Previous studies established a dramatic difference between the pH activity relationship of the predominantly octameric wild-type human PBGS and the hexameric variant F12L.36,39 It was established that the altered pH activity relationship was a result of the quaternary structure change, not the specific F12L mutation.36,38 To expand on these studies, the specific activity of the remaining naturally occurring human PBGS variants was determined as a function of pH by use of a fixed substrate concentration of 10 mM and an assay time of 5 min for V275M, A274T, R240W, V153M, and G133R; 6 min for K59; 7 min for E89K, N59, and N59C162A; and 3 h for C132R (fig. 5). Because the Km for the substrate ALA varies dramatically between the octameric and hexameric assemblies of human PBGS, it is important to point out that the data in figure 5 reflect only specific activity and not Vmax values. Furthermore, using the synthetic mutant R240A, we have established that the equilibrium between the low-Km octamer and the high-Km hexamer is pH dependent.38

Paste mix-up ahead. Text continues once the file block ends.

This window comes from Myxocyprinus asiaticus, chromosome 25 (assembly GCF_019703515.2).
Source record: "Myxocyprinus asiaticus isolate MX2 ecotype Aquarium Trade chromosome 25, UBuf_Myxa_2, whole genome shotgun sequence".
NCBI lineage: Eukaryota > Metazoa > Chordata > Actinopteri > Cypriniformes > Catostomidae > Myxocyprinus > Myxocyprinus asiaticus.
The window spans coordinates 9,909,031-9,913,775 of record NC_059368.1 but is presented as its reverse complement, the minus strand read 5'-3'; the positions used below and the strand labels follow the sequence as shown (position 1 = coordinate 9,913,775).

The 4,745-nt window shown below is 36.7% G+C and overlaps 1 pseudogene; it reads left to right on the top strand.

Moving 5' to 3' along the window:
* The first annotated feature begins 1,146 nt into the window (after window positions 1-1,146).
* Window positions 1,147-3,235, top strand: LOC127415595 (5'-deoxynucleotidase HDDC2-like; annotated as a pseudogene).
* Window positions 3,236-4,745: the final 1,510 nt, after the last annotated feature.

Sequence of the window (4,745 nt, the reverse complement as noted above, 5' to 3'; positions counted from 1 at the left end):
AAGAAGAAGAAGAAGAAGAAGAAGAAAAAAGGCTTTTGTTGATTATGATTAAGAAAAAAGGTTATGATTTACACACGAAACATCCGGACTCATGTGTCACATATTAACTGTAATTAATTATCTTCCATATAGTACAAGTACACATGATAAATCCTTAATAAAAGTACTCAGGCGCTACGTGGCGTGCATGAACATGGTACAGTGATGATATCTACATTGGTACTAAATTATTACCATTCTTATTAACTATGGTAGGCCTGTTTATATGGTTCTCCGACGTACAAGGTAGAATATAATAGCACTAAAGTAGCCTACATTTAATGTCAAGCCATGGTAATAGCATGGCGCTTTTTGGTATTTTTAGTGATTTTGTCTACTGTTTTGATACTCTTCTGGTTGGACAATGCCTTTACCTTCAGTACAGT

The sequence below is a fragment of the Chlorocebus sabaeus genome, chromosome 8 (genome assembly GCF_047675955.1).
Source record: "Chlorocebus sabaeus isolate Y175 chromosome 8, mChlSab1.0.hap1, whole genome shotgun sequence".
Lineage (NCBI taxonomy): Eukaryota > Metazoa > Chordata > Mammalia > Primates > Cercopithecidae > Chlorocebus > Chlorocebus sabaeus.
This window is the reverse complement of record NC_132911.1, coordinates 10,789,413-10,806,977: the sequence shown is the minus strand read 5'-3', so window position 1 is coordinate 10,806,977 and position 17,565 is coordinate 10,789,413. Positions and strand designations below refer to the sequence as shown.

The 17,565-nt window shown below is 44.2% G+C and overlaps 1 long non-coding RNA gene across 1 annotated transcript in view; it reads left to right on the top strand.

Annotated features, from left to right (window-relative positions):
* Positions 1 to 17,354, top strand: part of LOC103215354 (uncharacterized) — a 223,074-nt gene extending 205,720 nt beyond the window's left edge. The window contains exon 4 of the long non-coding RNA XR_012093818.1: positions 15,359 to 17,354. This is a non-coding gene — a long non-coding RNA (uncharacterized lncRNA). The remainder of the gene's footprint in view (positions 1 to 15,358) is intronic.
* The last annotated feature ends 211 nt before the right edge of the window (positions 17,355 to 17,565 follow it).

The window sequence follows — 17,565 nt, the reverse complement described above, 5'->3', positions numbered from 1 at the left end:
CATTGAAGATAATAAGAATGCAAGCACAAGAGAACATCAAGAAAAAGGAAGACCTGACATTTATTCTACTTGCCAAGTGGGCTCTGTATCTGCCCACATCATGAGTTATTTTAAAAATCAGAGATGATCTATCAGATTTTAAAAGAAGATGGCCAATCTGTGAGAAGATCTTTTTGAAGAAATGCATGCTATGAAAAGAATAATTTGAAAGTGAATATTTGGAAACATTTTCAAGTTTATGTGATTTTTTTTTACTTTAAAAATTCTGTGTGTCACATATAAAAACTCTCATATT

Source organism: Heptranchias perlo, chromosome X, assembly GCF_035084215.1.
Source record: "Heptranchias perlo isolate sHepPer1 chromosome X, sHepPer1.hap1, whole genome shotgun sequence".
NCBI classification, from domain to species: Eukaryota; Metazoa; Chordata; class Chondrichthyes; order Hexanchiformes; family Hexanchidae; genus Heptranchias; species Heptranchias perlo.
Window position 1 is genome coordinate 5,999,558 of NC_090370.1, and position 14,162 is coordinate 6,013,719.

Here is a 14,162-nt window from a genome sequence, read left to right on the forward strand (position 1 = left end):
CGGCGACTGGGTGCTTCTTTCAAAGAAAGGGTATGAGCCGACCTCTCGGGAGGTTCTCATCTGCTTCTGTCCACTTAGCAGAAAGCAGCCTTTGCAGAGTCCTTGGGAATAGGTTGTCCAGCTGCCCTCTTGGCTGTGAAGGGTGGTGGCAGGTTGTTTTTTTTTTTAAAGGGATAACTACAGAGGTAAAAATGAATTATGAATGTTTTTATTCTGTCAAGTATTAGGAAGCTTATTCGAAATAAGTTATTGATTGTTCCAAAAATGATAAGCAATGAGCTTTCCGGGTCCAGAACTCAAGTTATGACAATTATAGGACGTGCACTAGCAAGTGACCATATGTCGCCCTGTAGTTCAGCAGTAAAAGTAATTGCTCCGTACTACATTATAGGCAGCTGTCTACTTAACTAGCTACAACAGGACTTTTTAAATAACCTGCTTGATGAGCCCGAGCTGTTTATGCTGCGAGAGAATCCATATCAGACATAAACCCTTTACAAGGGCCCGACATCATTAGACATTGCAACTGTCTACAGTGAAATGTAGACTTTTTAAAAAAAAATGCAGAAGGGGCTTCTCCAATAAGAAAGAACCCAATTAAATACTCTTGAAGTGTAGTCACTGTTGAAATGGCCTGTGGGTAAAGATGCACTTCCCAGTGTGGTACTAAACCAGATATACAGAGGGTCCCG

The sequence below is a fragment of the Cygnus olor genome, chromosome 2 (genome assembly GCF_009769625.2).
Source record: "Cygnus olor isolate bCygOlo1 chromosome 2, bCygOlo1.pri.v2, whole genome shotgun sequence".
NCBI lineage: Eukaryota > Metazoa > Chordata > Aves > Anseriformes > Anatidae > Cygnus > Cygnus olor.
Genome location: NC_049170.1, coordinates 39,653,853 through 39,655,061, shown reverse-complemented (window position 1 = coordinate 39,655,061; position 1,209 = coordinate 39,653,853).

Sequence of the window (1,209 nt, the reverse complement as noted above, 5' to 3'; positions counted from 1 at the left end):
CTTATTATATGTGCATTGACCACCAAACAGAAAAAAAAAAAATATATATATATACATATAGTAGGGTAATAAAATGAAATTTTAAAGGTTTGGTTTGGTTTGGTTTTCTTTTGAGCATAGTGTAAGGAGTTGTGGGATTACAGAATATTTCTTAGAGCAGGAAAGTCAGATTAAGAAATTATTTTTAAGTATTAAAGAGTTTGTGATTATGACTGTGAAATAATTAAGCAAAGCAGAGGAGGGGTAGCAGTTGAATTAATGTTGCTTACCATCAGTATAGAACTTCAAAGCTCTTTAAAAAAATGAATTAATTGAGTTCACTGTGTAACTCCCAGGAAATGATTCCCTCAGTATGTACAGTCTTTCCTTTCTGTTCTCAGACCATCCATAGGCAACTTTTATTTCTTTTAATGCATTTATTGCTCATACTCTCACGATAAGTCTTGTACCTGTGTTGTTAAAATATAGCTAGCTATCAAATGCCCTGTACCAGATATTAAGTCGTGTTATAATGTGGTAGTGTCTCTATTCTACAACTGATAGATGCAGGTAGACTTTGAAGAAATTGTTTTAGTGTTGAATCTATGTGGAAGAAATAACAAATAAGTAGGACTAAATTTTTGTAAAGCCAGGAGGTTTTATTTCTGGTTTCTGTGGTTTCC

Figure  5.
pH activity profiles for human PBGS variants. A, Wild-type variants N59 (squares), K59 (downward-pointing triangles), N59/C162A (circles), and K59/C162A (diamonds). Data are presented as percentage of maximal activity, to emphasize the similarity of these ...